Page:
8. Grid+. (2017). Grid+ whitepaper v2.0—The future of energy. Retrieved April 27, 2018, from https://gridplus.io/assets/Gridwhitepaper.pdf.
  9. Guinard, D., (2017). The ledger of every thing: What Blockchain Technology can (and cannot) do for the IoT. Foreword by Don Tapscott, Blockchain Research Institute.Google Scholar
  10. Kounelis, I., Steri, G., Giuliani, R., Geneiatakis, D., Neisse, R., & Nai-Fovino, I. (2017). Fostering consumers’ energy market through smart contracts. 2017 International Conference in Energy and Sustainability in Small Developing Economies (ES2DE), pp. 1–6.Google Scholar
  11. LO3ENERGY. (n.d.). Retrieved April 27, 2018, from https://lo3energy.com/innovations/.
  12. Nakamoto, S. (2008). Bitcoin: A peer-to-peer electronic cashsystem. Retrieved June 2, 2018, from https://bitcoin.org/en/bitcoin-paper.
  13. Northeast Group. (2017, June). Western Europe smart grid: Market forecast (2017–2027). Retrieved April 27, 2018, from www.northeast-group.com.
  14. Pop, C., Cioara, T., Antal, M., Anghel, I., Salomie, I., & Bertoncini, M. (2018). Blockchain based decentralized management of demand response programs in smart energy grids. Sensors, 18(1), 162.  https://doi.org/10.3390/s18010162.CrossRefGoogle Scholar
  15. REN21. (2017). Renewables 2017. Global status report. Paris: REN21.Google Scholar
  16. Schiener, D. (2017). A primer on IOTA. IOTA Blog, May 21. Retrieved August 2, 2018, from https://blog.iota.org/a-primer-on-iota-with-presentation-e0a6eb2cc621.
  17. Sensfuß, F., Ragwitz, M., & Genoese, M. (2008). The merit-order effect: A detailed analysis of the price effect of renewable electricity generation on spot market prices in Germany. Energy Policy, 36(8), 3086–3094.CrossRefGoogle Scholar
  18. Siegel, D. (2009). Pull: The power of the semantic web to transform your business. London: Penguin.Google Scholar
  19. Soshinskaya, M., Crijns-Graus, W. H. J., Guerrero, J. M., & Vasquez, J. C. (2014). Microgrids: Experiences, barriers and success factors. Renewable and Sustainable Energy Reviews, 40, 659–672.CrossRefGoogle Scholar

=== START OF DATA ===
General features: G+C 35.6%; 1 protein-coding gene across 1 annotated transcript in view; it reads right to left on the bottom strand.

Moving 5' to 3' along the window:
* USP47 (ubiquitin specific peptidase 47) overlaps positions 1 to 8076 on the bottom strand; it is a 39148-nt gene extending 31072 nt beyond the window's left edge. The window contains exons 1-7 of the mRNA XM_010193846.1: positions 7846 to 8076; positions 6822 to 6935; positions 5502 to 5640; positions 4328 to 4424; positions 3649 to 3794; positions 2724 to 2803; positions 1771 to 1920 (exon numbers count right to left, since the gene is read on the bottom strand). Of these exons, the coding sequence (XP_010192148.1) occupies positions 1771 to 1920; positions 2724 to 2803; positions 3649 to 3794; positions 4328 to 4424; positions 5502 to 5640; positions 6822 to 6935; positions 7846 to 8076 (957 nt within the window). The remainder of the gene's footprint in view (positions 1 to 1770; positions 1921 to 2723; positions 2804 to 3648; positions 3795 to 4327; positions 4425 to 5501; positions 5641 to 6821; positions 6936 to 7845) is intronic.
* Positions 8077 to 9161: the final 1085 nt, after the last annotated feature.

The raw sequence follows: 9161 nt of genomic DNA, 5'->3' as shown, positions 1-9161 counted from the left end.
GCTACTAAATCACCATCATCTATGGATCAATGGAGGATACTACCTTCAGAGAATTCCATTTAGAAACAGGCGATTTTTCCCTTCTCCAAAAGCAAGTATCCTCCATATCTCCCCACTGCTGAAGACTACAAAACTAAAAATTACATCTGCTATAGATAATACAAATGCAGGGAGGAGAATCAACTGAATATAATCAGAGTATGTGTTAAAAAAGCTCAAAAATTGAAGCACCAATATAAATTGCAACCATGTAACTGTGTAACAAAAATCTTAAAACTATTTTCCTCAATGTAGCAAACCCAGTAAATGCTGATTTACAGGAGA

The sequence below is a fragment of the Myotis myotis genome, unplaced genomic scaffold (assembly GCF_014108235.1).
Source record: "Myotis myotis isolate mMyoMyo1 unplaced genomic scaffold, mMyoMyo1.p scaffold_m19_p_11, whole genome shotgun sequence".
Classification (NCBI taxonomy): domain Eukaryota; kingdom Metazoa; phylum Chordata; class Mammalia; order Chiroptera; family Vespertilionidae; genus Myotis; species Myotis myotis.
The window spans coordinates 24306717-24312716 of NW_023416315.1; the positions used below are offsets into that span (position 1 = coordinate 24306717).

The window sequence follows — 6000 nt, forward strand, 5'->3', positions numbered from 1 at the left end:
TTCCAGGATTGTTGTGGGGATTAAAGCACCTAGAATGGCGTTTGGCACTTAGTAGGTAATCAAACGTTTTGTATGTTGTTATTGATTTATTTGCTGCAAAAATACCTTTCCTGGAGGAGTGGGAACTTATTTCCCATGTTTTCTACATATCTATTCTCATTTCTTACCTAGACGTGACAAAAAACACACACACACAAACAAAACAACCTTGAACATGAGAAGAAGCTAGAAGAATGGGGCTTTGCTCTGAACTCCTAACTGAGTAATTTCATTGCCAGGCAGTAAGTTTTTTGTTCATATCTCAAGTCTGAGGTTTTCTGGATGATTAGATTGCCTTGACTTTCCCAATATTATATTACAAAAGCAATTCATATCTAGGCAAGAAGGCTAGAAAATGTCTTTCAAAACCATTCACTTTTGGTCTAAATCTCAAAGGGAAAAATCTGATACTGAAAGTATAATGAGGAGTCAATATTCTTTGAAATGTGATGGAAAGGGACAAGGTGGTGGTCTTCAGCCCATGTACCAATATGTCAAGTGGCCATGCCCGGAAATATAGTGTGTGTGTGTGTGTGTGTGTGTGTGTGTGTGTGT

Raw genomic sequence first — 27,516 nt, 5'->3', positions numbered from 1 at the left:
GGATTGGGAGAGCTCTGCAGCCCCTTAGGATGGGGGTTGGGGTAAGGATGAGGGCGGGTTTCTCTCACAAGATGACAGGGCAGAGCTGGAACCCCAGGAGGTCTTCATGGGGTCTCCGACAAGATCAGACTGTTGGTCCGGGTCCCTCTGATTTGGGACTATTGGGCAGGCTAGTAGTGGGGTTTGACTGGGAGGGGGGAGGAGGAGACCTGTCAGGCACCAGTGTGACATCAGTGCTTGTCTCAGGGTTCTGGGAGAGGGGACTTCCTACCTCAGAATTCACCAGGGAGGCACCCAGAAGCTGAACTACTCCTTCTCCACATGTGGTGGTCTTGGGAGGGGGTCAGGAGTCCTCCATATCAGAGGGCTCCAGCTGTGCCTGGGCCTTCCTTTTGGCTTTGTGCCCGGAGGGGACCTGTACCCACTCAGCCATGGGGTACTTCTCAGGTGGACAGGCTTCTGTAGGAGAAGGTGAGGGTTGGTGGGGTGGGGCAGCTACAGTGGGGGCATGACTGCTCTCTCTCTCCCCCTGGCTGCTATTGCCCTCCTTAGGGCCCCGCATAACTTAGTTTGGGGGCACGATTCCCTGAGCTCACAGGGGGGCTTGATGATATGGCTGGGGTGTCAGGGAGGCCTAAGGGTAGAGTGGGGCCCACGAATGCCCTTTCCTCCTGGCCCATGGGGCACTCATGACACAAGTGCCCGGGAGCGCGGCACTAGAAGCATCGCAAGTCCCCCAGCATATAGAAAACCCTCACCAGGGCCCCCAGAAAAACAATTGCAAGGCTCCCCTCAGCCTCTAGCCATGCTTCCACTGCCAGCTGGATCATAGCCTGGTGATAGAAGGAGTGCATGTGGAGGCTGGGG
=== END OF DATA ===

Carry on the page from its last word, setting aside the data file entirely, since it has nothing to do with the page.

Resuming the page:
20. van Tilborg, H. C. A., & Jajodia, S. (2011). Encyclopedia of cryptography and security (2nd ed.). New York: Springer.CrossRefGoogle Scholar
  21. Vermeulen, J. (2017, April 22). Bitcoin and Ethereum vs Visa and PayPal—Transactions per second. Retrieved August 2, 2018, from https://mybroadband.co.za/news/banking/206742-bitcoin-and-ethereum-vs-visa-and-paypal-transactions-per-second.html.
  22. Ton, D. T., & Smith, M. A. (2012). The U.S. department of energy’s microgrid initiative. The Electricity Journal.  https://doi.org/10.1016/j.tej.2012.09.013.CrossRefGoogle Scholar
  23. Unruh, G. C., & Carrillo-Hermosilla, J. (2006). Globalizing carbon lock-in. Energy Policy, 34(10), 1185–1197.CrossRefGoogle Scholar
  24. Yildiz, Ö. (2013). Energiegenossenschaften in Deutschland—Bestandsentwicklung und institutionenökonomische Analyse. Zeitschrift für das gesamte Genossenschaftswesen (ZfgG), Jg. 63, Heft 3, S. 173–186.Google Scholar

Copyright information

© The Author(s) 2019

Authors and Affiliations

  1. 1.Agrar- und umweltwissenschaftliche FakultätUniversität RostockRostockGermany
  2. 2.European University ViadrinaFrankfurt (Oder)Germany

Personalised recommendations